Take It Easy

I have spent far too much time discussing swimming politics. That can be a serious problem. I remember the great Nottingham Forest football manager, Brian Clough, being interviewed on the BBC. For half an hour he was asked about the qualifications of the England manager, the transfer fees being paid to the League’s best players and the attendance numbers at football matches. Finally Clough, who had clearly had enough, said, “We’ve been talking for half an hour and haven’t passed a football yet.”

Swimwatch may have fallen into the same trap; a mountain of talk about administration, hidden reports and wasted money and nothing about how best to swim a few lengths of a swimming pool. The best coaches I have known, Jelley, Lydiard, Laing and Schubert, would never make that mistake. Sure, they took an interest in the politics of sport but how to run or swim fast was or is always their principal concern.

And so let’s “pass a swimming football”. Many times I have called these four coaches to discuss a training problem. Many times when Jane had a training problem I would give Lydiard a call. When Toni was preparing for the World Championships I spoke to Laing every week. When I was in Saudi Arabia I called Schubert several times to ask his opinion on the training of a good 400 IM swimmer. A week ago I called Jelley for advice on Eyad’s preparation for the Auckland Short Course Championships. His advice clearly worked. Eyad won the Auckland 50 freestyle title in a personal best time.

But what I want to talk about is an interesting feature common to all four of these master coaches. It has been consistent over many years and is equally characteristic of all four.

Always, that means without exception, for over forty years, when I had a training problem or when I asked Jelley, Lydiard, Laing or Schubert for training advice they quietly ordered the same prescription.

In their own way they would say, “David, back off, take it easy.”

I have to confess many of my calls were made in the expectation of hearing how to make the team swim harder. Harder is better, right? Evidently not. Not if you believe these four world class coaches. A week ago, when I spoke to Jelley about Eyad’s training, I was concerned that Eyad was not sharpening up as quickly as we wanted. I explained the problem to Jelley who said he thought Eyad might need a rest.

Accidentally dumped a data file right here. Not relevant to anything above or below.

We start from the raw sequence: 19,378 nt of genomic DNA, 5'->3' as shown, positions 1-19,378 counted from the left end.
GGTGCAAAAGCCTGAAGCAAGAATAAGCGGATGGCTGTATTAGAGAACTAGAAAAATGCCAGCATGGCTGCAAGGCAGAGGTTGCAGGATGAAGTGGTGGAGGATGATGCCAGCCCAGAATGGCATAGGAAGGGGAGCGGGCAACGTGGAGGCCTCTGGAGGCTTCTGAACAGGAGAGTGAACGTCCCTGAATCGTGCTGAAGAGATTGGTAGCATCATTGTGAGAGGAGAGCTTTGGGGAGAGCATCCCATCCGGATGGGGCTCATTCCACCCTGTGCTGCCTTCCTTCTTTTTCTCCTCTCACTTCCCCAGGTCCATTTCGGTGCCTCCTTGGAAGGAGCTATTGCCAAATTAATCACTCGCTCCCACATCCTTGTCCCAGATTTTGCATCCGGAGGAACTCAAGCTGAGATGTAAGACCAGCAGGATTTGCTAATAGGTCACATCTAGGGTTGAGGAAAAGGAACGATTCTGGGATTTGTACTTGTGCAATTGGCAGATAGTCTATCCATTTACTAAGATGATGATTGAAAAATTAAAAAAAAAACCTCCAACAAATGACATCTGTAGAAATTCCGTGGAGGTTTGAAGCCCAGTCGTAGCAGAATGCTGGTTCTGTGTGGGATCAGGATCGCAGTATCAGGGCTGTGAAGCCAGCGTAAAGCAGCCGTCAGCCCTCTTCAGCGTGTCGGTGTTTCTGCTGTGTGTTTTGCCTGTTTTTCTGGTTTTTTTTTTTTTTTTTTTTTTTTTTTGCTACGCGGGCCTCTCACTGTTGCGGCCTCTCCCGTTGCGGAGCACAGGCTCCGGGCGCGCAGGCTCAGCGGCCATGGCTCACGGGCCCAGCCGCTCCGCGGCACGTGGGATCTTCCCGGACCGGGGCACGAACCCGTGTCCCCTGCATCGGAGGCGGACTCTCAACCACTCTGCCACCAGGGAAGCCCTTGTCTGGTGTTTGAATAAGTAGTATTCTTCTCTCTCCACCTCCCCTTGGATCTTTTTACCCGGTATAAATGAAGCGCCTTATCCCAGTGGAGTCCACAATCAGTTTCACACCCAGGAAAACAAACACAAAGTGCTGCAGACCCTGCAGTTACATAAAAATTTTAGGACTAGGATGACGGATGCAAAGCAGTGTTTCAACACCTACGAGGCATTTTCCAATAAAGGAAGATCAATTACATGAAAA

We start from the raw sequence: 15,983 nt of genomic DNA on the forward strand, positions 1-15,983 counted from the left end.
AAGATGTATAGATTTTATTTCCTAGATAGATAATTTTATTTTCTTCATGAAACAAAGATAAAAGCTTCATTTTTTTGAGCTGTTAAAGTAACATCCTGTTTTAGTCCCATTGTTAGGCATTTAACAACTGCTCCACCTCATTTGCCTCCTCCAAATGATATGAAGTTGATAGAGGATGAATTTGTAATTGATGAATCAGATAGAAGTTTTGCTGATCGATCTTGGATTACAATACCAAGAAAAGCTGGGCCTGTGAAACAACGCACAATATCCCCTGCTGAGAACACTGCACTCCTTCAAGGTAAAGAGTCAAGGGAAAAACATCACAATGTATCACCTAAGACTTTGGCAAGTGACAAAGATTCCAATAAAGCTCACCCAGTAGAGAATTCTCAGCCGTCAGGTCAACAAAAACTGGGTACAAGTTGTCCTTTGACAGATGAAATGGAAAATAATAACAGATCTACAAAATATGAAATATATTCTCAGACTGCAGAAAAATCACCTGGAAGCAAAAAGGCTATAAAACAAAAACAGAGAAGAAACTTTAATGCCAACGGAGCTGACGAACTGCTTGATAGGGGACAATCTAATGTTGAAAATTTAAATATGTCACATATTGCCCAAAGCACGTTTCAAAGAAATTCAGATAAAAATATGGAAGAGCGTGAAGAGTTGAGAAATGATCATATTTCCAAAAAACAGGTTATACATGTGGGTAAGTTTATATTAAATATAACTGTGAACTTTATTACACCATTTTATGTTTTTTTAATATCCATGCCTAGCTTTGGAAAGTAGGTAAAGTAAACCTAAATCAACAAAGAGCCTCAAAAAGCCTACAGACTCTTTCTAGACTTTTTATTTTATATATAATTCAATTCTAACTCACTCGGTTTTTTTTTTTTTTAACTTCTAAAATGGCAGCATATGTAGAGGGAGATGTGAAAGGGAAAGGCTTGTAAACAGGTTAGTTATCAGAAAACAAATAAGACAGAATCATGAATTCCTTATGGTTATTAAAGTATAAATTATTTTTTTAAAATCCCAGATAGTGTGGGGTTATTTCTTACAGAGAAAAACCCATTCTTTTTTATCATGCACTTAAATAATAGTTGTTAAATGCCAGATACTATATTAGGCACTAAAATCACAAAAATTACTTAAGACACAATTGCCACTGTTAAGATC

“Wow,” I thought, “Here was I thinking about a few more sprint sessions and instead I’m being told to rest.”

However Jelley knew what he was talking about so I said Eyad would have that afternoon’s training off. “No,” said Jelley, “give him the rest of the week off.”

That blew my mind. But Jelley’s advice has always worked before. Eyad had the three days’ rest. And, as I have said, a week later he is the Auckland SC 50 freestyle champion. Thank you Arch Jelley.

But, isn’t it true? So much of coaching is made up of stories about how tough we are. According to the stories Lydiard was forever running around the Waitakere Ranges. Schubert was the master of 20x400IMs on some ridiculous interval. Even my coaching has been characterised as an endless procession of 100x100s on 1.25 or 10k straight swim time trials. I have no idea what Swimming New Zealand training camps are like today but several years ago they were journeys into a world where national coaches sought to prove how tough they were. I remember Toni Jeffs walking out of a Swimming New Zealand training camp when the national coach demanded she did a 400 butterfly warm up. Looking back on it, I think she was right.

So many coaches seem to forget that athletes get stronger during the recovery between training sessions. Anyone can kill an athlete. Not everyone can coach a champion.

When Alison first started running she went from being a university student with a packet of Benson & Hedges close at hand to ten weeks of 100 miles a week in just 7 weeks – one week of 40 miles, then 50, then 60 and so on up to 100 and then 10 weeks of 100. After that, no wonder she raced slowly. When Jelley added his coaching input it was to back-off from my harder-is-better policy. A few years later Alison was a NZ record holder and UK national champion. Thank you again Arch Jelley.

Lydiard enjoyed hearing about when I was 15 years old and was given his book, “Run to the Top” as a Christmas present. I thought this is easy, run 100 miles a week for ten weeks and the Olympic Games is mine. I’d never done any running before but set off and jogged through 14 miles. I did the same thing for 6 more days and then a longer run on Sunday – 100 miles on week one. I could barely walk at the end of it but that wasn’t the point. Being tough is what mattered.

Years later I also showed Lydiard my hand-written notes in “Run to the Top” where I had altered Lydiard’s schedules to make them longer, faster, tougher by far. He laughed.  I’m not so ridiculous these days. Thanks to the consistent patience of the four coaches, who have offered me their time and advice, I have learned the advantage of, “take it easy”.

And just as important it’s been good to kick a swimming football around for a change.

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